Search Results

You are looking at 1 - 1 of 1 items for

  • Author or Editor: A. Pradas Del Real x
  • Refine by Access: All Content x
Clear All Modify Search

Phytoremediation could reduce heavy metal bioavailability in soils and obtain renewable energy from lands useless. Some fast-growing, high biomass crop species are known to display a significant heavy metal tolerance, particularly those from the genus Brassica. These species could be phytoremediator candidates for recuperate polluted soils with heavy metals. Brachypodium distachyon has also been recently proposed as a model species to develop bioenergy. However, there are no experiments about the tolerance of this plant to metals. The present work reports data concerning the ability of Brachypodium distachyon and Brassica napus seeds to germinate and grow in media containing different doses of Cd, Cr, As and Zn, in order to evaluate their use as energy crops in polluted sites. Biomass reduction and length decreasing were observed as consequence on increasing metal doses in both species, but the effect was different attending to metal and species. The maximum toxicity level was found in plants treated with Cr (VI). Exposures of 30 mg L−1 of Cd and As (V) reduced the shoot elongation by 50% in both species, while root was affected by lower doses than 30 mg L−1. Concentrations of Zn affected neither length, nor biomass of B. distachyon, but shoot and root elongation of B. napus were reduced from the lowest dose of Zn.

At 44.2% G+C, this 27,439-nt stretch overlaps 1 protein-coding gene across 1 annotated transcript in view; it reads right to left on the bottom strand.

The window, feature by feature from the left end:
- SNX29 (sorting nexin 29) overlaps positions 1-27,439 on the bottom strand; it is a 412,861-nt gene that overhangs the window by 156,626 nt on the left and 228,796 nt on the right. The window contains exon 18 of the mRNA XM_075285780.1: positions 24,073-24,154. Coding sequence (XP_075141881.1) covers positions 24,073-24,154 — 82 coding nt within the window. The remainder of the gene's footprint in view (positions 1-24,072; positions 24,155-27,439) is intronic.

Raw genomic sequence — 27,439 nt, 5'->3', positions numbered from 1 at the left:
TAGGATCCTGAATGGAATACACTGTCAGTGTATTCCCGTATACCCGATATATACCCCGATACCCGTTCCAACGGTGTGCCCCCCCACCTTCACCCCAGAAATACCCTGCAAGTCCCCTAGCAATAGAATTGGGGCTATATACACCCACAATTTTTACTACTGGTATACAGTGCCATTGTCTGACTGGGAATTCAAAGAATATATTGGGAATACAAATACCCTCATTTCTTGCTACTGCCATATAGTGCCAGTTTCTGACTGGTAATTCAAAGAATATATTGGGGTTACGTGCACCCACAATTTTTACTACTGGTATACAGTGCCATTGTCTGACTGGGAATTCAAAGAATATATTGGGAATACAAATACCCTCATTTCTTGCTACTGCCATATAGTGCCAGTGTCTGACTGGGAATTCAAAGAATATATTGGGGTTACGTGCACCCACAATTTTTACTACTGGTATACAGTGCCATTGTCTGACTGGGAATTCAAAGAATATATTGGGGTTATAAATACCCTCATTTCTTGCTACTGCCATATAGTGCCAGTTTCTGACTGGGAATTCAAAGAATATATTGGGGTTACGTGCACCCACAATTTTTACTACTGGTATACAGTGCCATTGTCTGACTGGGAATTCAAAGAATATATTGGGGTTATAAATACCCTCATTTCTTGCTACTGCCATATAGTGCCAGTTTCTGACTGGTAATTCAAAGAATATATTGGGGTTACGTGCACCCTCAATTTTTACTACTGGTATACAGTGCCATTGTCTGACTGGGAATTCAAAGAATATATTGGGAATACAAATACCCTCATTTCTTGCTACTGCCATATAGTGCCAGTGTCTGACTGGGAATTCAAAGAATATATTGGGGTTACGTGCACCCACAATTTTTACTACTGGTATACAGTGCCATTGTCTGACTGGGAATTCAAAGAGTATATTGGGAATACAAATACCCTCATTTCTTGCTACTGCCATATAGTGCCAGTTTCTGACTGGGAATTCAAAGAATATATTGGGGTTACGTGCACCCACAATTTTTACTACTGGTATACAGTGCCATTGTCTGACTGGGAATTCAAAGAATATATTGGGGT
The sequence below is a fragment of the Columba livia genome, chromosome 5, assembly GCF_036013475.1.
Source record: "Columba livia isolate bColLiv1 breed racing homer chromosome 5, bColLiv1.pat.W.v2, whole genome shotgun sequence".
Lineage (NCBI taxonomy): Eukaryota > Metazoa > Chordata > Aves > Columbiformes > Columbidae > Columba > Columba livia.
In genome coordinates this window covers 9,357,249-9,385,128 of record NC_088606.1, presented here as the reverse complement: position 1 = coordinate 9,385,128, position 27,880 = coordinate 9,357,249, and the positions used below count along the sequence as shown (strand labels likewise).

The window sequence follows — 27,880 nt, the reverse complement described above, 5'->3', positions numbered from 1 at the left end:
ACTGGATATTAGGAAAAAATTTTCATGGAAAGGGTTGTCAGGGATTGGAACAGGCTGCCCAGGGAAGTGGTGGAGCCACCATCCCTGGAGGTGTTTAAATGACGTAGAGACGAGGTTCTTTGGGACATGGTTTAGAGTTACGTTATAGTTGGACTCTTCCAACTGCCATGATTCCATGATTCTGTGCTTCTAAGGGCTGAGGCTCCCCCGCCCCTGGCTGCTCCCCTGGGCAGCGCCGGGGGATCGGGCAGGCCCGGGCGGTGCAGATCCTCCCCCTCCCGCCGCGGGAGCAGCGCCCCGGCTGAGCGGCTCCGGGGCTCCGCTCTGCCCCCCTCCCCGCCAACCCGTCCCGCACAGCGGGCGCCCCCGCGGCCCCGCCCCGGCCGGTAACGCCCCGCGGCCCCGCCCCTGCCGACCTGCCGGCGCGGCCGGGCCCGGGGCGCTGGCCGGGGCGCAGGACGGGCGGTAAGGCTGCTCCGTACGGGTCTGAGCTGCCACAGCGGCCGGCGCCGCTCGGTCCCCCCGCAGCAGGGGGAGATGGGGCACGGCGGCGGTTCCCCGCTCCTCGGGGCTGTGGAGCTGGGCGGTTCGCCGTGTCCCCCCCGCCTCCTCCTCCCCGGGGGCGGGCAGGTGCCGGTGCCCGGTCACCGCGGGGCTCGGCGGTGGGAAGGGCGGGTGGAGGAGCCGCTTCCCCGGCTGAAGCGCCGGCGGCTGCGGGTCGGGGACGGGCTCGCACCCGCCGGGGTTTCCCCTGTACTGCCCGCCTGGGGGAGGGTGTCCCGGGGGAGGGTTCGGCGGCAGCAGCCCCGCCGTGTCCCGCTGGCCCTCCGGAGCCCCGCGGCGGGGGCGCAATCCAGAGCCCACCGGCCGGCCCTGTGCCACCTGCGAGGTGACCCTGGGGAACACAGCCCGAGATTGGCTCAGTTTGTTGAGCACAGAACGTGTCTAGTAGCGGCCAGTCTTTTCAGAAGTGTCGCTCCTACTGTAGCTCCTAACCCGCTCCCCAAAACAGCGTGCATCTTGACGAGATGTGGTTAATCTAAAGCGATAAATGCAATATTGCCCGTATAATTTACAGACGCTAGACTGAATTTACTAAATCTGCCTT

Restricted access